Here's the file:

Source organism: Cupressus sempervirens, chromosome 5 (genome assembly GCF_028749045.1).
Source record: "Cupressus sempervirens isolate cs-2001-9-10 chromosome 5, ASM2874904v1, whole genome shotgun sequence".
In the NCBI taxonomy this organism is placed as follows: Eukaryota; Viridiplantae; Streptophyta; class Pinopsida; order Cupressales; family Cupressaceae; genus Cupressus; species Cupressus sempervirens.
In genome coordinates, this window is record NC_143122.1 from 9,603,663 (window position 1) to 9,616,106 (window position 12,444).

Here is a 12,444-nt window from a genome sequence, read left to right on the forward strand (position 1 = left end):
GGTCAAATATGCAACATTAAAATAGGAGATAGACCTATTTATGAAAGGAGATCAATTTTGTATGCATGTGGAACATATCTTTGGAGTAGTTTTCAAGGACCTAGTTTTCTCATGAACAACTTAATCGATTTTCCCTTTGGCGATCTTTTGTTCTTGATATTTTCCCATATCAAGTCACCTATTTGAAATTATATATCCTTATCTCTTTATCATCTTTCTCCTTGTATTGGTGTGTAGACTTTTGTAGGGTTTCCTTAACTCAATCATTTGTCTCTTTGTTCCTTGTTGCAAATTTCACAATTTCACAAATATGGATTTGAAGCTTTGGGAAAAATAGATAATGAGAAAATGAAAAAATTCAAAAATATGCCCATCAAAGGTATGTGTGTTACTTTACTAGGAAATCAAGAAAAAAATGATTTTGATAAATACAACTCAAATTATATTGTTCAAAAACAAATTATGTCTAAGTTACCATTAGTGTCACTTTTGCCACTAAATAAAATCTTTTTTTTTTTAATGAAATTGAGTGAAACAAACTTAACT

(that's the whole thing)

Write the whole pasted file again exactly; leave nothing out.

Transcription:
Source organism: Cupressus sempervirens, chromosome 5 (genome assembly GCF_028749045.1).
Source record: "Cupressus sempervirens isolate cs-2001-9-10 chromosome 5, ASM2874904v1, whole genome shotgun sequence".
In the NCBI taxonomy this organism is placed as follows: Eukaryota; Viridiplantae; Streptophyta; class Pinopsida; order Cupressales; family Cupressaceae; genus Cupressus; species Cupressus sempervirens.
In genome coordinates, this window is record NC_143122.1 from 9,603,663 (window position 1) to 9,616,106 (window position 12,444).

Here is a 12,444-nt window from a genome sequence, read left to right on the forward strand (position 1 = left end):
GGTCAAATATGCAACATTAAAATAGGAGATAGACCTATTTATGAAAGGAGATCAATTTTGTATGCATGTGGAACATATCTTTGGAGTAGTTTTCAAGGACCTAGTTTTCTCATGAACAACTTAATCGATTTTCCCTTTGGCGATCTTTTGTTCTTGATATTTTCCCATATCAAGTCACCTATTTGAAATTATATATCCTTATCTCTTTATCATCTTTCTCCTTGTATTGGTGTGTAGACTTTTGTAGGGTTTCCTTAACTCAATCATTTGTCTCTTTGTTCCTTGTTGCAAATTTCACAATTTCACAAATATGGATTTGAAGCTTTGGGAAAAATAGATAATGAGAAAATGAAAAAATTCAAAAATATGCCCATCAAAGGTATGTGTGTTACTTTACTAGGAAATCAAGAAAAAAATGATTTTGATAAATACAACTCAAATTATATTGTTCAAAAACAAATTATGTCTAAGTTACCATTAGTGTCACTTTTGCCACTAAATAAAATCTTTTTTTTTTTAATGAAATTGAGTGAAACAAACTTAACT